• "The Output Gap Trap: The Great Recession at 1% per year", and
                      • "The Output Gap Trap: The Great Recession at 3% per year".

                      there seems to be no way that I can find to see all their text. For these two slides, there is more text than fits and the text area does not scroll.

                      One more twist -- you don't have to click on the Roladex graph on the main web page to see the next slide. It automatically rolls over to the next one every 60 seconds. So now we are up to three ways to see the show -- the third one being just to sit and wait for the 60 second rollover. Only one of these three ways gets you that http://www.janszen.com link, and only the other two ways get you (most of) the text associated with each slide.

                      Final thoughts:
                      1. Someone at Macromedia (creators of Flash, the whiz bang technology on display here) has too much time on their hands.
                      2. I could not guess from your brief description metalman where you got lost in this maze. Unfortunately the complete description of the maze, as I have just attempted above, may be tedious enough that you get lost there as well. Don't sweat it if that's the case; I won't mind.


                      Aha - final final thought. I'll bet you were clicking on the Rolladex graph that shows up on the normal web page (not on the pop-up overlay) -- right metalman? If so, click on the text (white characters on black background) to the right of the graph to get that pop-up overlay, where you will find the infamous http://www.janszen.com along the bottom of the pop-up, left side toward center.

                      P.S. -- I did not even realize that I could view the slides without clicking on the white on black text area to get the pop-up overlay, or that I could see the different text associated with each slide, until I went through the above tedious documentation effort, because (1) when I move my mouse over the Roladex graph, it does not switch the cursor to a visible indication of a place I can click, and (2) I never waited 60 seconds to see if the Roladex graph would automatically do something.
                      Last edited by ThePythonicCow; 10-10-10, 01:52 AM.
                      Most folks are good; a few aren't.

                      Comment


                      • #12
                        Re: The American Output Gap Trap – Part I: We have three years to escape or we’re dead meat - Eric Janszen

                        What I understand from this is that we will inflate - since both Debt Jubilee and a Short Victorious War are both off the table.

                        What I still don't agree on is why the inflation will necessarily be controlled at just the 100% above natural rates.

                        Nor do I see how the US political system and way of life will necessarily hold together as this inflationary process unfolds.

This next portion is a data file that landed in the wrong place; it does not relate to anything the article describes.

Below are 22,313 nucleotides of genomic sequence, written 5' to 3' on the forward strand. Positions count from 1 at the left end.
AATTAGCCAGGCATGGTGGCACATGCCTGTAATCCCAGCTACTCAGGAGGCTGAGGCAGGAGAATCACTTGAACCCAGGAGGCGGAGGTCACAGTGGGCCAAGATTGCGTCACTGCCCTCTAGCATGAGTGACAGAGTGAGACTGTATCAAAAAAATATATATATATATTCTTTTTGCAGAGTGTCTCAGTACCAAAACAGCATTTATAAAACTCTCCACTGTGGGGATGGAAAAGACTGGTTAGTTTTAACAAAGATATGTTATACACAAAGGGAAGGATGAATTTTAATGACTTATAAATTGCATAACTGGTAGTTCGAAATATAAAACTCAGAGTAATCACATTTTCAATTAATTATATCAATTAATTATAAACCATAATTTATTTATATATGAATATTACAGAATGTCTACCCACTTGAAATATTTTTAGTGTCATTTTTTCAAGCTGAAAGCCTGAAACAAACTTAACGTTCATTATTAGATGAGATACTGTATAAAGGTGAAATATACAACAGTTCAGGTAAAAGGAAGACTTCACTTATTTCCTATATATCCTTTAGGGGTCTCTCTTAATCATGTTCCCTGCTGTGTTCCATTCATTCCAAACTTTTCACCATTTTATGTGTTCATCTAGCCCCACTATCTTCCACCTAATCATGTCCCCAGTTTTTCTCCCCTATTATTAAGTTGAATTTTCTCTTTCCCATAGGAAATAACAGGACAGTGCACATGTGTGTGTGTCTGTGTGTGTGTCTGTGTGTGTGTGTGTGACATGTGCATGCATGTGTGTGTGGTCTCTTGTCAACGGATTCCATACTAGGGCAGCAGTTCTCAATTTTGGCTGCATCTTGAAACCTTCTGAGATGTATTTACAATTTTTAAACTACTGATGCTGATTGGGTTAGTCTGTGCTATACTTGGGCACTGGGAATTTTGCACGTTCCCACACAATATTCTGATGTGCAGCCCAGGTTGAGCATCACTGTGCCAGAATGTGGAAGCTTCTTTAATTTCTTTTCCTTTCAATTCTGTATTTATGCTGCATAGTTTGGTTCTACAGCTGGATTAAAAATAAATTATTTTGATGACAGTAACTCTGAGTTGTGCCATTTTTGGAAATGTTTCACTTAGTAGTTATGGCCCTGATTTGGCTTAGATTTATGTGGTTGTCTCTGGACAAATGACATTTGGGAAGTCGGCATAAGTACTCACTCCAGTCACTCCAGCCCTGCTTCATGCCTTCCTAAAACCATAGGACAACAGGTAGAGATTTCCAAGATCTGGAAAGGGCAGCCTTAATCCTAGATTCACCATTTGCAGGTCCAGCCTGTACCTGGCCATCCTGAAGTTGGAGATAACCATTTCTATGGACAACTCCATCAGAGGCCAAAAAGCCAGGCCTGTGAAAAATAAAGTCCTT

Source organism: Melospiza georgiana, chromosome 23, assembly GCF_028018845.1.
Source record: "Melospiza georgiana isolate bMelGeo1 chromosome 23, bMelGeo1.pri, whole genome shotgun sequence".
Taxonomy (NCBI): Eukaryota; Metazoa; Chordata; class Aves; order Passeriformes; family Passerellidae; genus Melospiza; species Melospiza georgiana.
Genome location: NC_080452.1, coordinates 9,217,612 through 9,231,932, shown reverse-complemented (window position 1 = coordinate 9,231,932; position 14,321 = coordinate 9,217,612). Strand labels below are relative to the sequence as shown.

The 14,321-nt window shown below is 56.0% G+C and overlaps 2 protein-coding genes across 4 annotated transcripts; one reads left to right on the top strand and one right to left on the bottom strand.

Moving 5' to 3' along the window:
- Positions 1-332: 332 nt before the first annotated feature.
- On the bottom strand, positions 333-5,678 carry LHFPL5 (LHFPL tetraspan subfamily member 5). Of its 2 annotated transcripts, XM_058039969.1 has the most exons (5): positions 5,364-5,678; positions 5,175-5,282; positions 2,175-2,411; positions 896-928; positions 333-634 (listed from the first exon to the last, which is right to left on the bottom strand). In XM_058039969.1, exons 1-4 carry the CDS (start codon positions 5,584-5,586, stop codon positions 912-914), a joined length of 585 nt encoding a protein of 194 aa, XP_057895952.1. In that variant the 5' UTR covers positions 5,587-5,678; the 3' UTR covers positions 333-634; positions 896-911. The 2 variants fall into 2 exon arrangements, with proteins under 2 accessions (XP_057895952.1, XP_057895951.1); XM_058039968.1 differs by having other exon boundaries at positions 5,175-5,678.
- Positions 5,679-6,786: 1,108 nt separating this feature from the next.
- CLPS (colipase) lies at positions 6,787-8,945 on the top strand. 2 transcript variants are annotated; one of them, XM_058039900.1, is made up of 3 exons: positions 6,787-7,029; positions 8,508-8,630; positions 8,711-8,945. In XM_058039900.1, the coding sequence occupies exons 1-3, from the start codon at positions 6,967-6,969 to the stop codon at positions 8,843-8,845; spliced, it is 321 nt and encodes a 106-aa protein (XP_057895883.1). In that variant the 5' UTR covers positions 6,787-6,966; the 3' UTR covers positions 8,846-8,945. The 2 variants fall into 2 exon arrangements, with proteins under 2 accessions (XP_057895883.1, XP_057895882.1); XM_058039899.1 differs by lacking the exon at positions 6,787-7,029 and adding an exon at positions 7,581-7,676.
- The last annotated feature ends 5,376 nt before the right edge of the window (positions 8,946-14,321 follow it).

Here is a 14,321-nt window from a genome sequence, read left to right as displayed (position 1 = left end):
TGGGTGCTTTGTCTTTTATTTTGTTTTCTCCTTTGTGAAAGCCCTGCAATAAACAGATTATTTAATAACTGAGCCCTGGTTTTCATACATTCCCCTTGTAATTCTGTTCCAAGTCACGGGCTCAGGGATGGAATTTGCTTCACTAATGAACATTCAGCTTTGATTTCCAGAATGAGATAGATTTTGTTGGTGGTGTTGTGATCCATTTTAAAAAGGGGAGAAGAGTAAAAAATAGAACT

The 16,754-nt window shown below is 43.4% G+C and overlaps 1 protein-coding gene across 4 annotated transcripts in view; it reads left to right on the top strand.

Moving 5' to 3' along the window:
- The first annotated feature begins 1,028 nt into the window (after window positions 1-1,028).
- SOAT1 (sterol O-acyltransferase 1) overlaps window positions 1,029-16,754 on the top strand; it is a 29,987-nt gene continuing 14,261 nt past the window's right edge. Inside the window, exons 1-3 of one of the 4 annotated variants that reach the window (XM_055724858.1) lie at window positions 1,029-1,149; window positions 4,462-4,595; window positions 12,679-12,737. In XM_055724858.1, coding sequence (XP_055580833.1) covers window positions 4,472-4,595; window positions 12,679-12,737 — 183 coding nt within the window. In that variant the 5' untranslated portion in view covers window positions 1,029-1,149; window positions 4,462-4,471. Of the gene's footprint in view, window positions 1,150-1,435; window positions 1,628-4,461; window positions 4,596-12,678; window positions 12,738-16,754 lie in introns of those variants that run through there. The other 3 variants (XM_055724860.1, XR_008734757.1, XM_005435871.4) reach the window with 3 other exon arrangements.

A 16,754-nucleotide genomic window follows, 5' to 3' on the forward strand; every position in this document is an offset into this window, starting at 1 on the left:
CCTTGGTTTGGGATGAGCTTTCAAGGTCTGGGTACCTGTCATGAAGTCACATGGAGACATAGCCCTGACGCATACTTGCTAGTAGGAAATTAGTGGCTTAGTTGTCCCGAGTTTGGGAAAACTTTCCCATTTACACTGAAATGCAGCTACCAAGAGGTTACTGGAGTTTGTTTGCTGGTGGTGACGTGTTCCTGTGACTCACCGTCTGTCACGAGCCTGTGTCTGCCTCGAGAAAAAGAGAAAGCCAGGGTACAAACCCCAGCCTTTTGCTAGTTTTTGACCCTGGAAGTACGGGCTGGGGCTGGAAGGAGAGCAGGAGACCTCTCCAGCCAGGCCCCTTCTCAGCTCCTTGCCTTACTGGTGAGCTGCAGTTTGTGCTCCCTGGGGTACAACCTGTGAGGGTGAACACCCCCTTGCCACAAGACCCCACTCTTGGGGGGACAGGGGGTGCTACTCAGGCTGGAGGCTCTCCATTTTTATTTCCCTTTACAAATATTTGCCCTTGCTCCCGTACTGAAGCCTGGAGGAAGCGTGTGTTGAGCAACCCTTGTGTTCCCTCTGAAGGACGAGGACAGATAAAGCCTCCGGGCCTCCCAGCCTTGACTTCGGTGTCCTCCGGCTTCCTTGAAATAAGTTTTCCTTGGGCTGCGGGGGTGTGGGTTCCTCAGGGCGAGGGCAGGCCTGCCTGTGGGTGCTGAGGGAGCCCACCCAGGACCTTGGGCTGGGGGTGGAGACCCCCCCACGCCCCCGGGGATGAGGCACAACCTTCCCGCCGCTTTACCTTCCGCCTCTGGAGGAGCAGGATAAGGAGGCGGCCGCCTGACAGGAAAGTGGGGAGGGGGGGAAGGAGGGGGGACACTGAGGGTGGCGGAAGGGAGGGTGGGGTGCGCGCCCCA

The US today is a largely urban nation; a 30% (or more) drop in standard of living means true suffering for a large part of the population; and furthermore in the US this population has votes and will use them.

                        If you think the Tea Party now is nutty - similarly that Palin's ongoing (and burgeoning?) presence is an indicator of doom, how then will the political situation look like when the standard-of-living-reversion-to-mean occurs?

                        The inchoate anger being tapped into by the Tea Party and Palin will increase exponentially.

                        Comment


                        • #13
                          Re: The American Output Gap Trap – Part I: We have three years to escape or we’re dead meat - Eric Janszen

                          Originally posted by c1ue View Post
                          What I understand from this is that we will inflate - since both Debt Jubilee and a Short Victorious War are both off the table.
                          I see the possibility of inflation through a Medium Length Unwinnable War though. It's the fail safe, not that it will work as planned and go well, whatever well might mean in those circumstances.

                          Comment


                          • #14
                            Re: The American Output Gap Trap – Part I: We have three years to escape or we’re dead meat - Eric Janszen

                            I'm assuming that the 3 year window is being driven by the next anticipated round of oil price spikes due to Peak Oil. Correct?

                            Comment


                            • #15
                              Re: The American Output Gap Trap – Part I: We have three years to escape or we’re dead meat - Eric Janszen

                              Originally posted by dbarberic View Post
                              I'm assuming that the 3 year window is being driven by the next anticipated round of oil price spikes due to Peak Oil. Correct?
                              As explained in the first presentation on the Output Gap Trap, there are at least three potential triggers:

                              1) Reflation politics: fiscal stimulus is withdrawn and the money supply and economy shrink.
                              2) US runs out of foreign credit needed to roll over existing debt.
                              3) Next Peak Cheap Oil Cycle

                              A 4th is a global currency crisis, a 5th an expanded ME war, and a 6th is a property crash in China. The next Peak Cheap Oil Cycle may trigger some or all of the above.
                              Ed.

                              Comment